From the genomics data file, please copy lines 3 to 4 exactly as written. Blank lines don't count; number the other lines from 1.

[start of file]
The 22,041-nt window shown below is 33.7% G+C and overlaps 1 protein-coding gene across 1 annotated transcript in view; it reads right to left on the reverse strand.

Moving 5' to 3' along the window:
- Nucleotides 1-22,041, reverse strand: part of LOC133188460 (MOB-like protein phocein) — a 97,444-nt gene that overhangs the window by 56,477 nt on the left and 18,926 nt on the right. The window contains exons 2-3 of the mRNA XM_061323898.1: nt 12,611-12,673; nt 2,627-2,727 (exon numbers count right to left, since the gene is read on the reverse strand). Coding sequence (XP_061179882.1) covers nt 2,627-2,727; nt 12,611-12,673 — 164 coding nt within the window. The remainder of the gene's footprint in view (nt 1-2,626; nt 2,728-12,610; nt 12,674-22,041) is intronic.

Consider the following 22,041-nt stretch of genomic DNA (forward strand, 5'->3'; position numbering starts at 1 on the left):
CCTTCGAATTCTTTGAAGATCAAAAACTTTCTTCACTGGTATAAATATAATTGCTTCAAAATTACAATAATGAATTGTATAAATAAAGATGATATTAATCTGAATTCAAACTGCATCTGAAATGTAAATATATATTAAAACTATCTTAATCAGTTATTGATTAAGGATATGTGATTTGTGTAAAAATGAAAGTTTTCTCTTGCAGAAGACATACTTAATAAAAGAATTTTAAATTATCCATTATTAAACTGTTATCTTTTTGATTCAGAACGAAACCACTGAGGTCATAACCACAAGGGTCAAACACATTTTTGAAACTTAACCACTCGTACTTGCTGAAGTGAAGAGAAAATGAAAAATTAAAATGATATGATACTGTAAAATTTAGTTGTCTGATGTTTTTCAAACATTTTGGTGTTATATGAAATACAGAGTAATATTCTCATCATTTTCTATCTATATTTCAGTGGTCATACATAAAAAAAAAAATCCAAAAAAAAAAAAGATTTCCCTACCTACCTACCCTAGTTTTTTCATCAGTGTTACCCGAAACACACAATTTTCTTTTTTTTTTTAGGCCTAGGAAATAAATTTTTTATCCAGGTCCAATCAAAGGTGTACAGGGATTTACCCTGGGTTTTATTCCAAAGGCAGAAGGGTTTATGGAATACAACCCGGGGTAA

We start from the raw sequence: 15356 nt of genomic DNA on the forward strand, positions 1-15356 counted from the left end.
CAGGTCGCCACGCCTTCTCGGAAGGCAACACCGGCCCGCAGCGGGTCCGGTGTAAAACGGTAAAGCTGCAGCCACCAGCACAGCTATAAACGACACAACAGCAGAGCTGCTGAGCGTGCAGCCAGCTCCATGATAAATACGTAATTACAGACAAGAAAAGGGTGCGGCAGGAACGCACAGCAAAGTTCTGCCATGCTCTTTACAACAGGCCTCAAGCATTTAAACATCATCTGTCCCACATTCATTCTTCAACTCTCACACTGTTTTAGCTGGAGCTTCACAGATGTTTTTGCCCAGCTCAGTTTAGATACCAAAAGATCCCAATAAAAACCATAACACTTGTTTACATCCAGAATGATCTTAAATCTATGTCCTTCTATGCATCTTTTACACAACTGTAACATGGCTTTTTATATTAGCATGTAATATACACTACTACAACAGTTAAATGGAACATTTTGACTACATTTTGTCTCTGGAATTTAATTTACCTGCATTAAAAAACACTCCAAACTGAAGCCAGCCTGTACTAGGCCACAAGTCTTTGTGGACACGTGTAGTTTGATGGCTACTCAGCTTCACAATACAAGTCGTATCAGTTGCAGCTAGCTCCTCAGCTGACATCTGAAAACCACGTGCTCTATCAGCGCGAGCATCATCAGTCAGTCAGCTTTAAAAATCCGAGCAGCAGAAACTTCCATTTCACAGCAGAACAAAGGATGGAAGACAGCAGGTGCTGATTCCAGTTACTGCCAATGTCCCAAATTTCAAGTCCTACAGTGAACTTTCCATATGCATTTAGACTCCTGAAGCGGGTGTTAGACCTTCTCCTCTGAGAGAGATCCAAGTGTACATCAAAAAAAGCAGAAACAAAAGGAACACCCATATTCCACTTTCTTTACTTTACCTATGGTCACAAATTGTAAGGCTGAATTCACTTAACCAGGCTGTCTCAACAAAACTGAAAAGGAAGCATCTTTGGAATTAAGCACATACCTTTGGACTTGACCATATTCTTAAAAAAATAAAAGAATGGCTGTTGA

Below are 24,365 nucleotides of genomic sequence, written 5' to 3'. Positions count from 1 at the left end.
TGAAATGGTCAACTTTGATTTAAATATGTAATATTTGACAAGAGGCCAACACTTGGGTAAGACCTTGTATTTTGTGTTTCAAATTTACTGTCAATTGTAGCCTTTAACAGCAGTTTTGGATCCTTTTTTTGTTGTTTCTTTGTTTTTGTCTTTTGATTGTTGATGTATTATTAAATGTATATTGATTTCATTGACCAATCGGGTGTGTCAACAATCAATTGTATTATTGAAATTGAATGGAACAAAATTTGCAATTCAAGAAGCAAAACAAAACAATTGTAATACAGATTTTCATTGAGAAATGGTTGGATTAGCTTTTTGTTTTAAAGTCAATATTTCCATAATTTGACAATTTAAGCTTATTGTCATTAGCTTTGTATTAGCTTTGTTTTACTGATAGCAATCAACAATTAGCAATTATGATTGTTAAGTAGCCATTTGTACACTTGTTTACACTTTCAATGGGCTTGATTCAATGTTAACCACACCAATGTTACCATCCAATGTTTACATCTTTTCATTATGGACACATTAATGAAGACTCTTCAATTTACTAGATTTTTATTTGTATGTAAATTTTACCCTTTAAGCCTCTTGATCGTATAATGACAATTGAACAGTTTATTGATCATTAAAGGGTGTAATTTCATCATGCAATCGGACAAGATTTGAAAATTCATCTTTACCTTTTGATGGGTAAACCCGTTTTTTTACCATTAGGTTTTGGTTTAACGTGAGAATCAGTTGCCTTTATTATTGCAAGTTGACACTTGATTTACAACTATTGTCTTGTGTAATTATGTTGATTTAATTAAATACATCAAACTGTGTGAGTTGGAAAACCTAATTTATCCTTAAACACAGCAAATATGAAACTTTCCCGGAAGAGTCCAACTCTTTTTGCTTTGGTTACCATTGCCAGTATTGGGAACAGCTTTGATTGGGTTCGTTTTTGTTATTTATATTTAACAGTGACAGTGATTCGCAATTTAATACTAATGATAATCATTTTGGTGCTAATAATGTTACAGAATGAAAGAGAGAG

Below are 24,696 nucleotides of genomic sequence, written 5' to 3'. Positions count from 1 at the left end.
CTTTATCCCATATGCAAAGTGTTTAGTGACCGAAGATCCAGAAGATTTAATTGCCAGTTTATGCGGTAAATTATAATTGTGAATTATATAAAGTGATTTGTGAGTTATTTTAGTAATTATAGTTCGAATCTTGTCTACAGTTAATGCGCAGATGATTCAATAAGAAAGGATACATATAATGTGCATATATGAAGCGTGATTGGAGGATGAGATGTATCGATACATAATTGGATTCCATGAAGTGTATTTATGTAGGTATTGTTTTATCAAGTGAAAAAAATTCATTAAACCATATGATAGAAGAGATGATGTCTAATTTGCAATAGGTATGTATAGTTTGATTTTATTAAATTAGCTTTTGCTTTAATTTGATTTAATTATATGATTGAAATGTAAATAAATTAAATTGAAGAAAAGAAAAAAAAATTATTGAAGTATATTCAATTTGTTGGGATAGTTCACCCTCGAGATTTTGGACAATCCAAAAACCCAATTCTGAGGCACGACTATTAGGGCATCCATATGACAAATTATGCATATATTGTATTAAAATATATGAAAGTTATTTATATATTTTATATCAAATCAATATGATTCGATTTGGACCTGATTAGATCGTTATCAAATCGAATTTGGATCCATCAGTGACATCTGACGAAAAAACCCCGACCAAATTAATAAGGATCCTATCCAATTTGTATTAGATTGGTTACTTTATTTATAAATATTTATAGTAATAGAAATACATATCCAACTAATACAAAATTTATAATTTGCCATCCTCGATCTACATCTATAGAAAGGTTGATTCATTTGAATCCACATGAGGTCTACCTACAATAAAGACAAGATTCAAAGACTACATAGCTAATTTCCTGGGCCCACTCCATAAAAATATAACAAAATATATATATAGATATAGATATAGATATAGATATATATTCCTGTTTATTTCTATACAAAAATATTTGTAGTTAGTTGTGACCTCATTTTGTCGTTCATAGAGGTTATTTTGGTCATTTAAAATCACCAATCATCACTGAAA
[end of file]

- Nucleotides 1-22,041, reverse strand: part of LOC133188460 (MOB-like protein phocein) — a 97,444-nt gene that overhangs the window by 56,477 nt on the left and 18,926 nt on the right. The window contains exons 2-3 of the mRNA XM_061323898.1: nt 12,611-12,673; nt 2,627-2,727 (exon numbers count right to left, since the gene is read on the reverse strand). Coding sequence (XP_061179882.1) covers nt 2,627-2,727; nt 12,611-12,673 — 164 coding nt within the window. The remainder of the gene's footprint in view (nt 1-2,626; nt 2,728-12,610; nt 12,674-22,041) is intronic.

Consider the following 22,041-nt stretch of genomic DNA (forward strand, 5'->3'; position numbering starts at 1 on the left):